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EVALUATION OF RELATIONSHIP BETWEEN CD4 AND TOTAL LYMPHOCYTE COUNT IN CHILDREN WITH HIV
J Brophy, E Atenafu, D Stephens, J Beyene, S Read, A Bitnun
Background: CD4 counts and viral loads are integral components of HIV disease monitoring, allowing decision-making regarding treatment initiation and changes. However these technologies are costly and require lab equipment and expertise that is not available in many resource-poor settings. There is a paucity of data regarding the correlation between CD4 and TLC in HIV-infected children. However, based on limited data, the WHO has made recommendations regarding TLC cut-offs for initiation of anti-retroviral treatment for children. Using our database of children with HIV, we attempted to further evaluate the relationship between CD4 and TLC in order to inform current practice in HIV disease management in resource-limited settings.
Methods: We retrospectively reviewed clinical and laboratory data of all HIV-infected children seen at The Hospital for Sick Children from 1995 - 2005. Using paired CD4-TLC data for each patient, we determined the degree of relatedness between these two measures, taking into account potential confounders such as age, antiretroviral treatment and race. We evaluated the reliability of the TLC cut-offs suggested in the WHO 2006 guidelines on pediatric ART in resource limited settings.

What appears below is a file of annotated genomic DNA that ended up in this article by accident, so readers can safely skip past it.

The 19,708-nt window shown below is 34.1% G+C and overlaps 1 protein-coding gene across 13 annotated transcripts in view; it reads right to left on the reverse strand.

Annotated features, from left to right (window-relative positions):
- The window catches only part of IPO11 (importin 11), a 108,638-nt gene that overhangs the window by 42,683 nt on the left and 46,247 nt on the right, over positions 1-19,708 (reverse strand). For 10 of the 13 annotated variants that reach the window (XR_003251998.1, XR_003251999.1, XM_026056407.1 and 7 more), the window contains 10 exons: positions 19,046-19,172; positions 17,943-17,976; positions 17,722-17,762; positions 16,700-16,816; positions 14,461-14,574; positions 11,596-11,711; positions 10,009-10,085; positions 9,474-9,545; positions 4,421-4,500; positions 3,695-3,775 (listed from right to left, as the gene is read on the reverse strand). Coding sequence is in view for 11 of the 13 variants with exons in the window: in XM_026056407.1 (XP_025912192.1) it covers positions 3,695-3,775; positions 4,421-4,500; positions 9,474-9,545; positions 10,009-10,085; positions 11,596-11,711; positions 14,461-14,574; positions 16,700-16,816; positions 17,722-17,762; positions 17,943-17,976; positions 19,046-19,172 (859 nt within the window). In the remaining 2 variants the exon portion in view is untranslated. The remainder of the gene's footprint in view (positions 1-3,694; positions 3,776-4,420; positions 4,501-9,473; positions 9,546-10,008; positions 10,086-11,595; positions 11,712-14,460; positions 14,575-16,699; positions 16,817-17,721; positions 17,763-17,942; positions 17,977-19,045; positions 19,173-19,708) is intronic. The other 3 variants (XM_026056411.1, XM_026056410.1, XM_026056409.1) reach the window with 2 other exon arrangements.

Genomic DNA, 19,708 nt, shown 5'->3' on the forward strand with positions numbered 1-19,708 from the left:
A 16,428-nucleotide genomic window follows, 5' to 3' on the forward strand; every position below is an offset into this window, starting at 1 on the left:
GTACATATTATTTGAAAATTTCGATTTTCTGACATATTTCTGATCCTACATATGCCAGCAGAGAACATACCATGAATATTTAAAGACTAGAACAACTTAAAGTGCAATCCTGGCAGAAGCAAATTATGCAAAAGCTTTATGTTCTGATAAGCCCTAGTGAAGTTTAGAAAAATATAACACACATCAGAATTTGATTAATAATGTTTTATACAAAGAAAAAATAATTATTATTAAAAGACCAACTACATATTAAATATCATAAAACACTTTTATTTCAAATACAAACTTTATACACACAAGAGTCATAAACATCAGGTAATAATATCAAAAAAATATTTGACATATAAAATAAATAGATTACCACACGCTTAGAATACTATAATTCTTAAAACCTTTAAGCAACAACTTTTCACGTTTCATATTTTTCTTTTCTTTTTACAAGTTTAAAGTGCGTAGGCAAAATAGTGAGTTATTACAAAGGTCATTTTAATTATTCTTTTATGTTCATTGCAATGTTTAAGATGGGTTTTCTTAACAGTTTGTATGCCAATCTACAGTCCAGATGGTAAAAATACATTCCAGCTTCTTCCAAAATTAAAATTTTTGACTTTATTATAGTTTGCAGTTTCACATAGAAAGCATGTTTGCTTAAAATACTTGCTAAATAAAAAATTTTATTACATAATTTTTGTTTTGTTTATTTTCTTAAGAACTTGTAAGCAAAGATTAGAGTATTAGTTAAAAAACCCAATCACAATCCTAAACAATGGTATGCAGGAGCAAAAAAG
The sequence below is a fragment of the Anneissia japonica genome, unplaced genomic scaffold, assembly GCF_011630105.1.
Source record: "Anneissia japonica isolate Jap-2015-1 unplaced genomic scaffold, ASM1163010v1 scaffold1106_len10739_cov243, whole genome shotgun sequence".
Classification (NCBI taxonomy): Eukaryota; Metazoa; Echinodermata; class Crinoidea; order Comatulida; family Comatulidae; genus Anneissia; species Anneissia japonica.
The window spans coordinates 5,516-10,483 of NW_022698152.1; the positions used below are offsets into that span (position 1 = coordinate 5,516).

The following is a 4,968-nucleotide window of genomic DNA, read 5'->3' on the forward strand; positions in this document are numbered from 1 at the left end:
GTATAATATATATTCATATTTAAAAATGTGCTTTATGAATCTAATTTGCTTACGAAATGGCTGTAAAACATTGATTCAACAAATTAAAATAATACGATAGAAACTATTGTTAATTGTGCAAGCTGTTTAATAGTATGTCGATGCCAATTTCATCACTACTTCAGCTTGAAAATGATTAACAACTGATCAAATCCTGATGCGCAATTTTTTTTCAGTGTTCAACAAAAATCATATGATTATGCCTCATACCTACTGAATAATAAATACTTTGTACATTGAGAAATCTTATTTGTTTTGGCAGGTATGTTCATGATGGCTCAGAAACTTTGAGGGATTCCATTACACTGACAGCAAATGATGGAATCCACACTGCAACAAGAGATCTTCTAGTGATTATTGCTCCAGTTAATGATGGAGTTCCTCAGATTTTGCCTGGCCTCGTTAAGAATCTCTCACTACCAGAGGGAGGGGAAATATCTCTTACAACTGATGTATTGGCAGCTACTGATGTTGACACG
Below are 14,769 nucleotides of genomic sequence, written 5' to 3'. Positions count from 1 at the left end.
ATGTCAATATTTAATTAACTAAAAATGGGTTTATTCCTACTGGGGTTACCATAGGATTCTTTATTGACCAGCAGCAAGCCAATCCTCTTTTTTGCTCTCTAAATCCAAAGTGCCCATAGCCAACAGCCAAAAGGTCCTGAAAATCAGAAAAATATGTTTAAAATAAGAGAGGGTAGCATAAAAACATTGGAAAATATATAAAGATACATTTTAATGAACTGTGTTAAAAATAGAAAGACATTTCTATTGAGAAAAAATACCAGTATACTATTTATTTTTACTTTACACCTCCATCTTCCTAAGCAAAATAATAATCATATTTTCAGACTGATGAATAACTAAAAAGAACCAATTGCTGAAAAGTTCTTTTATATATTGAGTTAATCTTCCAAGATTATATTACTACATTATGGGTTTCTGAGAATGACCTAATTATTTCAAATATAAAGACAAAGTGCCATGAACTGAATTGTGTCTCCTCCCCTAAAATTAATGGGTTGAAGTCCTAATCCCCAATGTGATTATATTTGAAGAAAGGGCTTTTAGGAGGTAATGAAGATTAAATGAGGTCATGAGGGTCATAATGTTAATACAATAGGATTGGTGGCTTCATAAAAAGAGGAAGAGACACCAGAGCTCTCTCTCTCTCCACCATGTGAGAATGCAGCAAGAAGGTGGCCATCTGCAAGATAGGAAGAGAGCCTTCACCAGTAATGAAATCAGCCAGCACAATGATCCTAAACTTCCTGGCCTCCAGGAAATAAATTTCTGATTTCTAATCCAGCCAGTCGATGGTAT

Results: Data for 126 patients aged 2 weeks to 18 years were collected, including information from 3650 visits. There was no significant difference in TLC count between children of black race and children of other races. In regression analysis adjusted for age, race, and antiretroviral treatment, TLC and total CD4 count were highly correlated (P<0.0001) as were change in TLC and change in CD4 count (p<0.0001). A mean change in TLC of 2.0×106cells/L (SE 0.038) was observed for every 1 cell/mm3change in CD4 count. In evaluating the cut-offs proposed by WHO, the TLC cut-off for each age group (<1, 1-3, 3-5, 5-8, and >8 years) predicted the appropriate CD4 cut-off in 80%, 88%, 83%, 84%, and 89% of the time, respectively.
Conclusions: TLC is a good predictor of CD4 count, though the cut-offs for treatment proposed by the WHO may be suboptimal.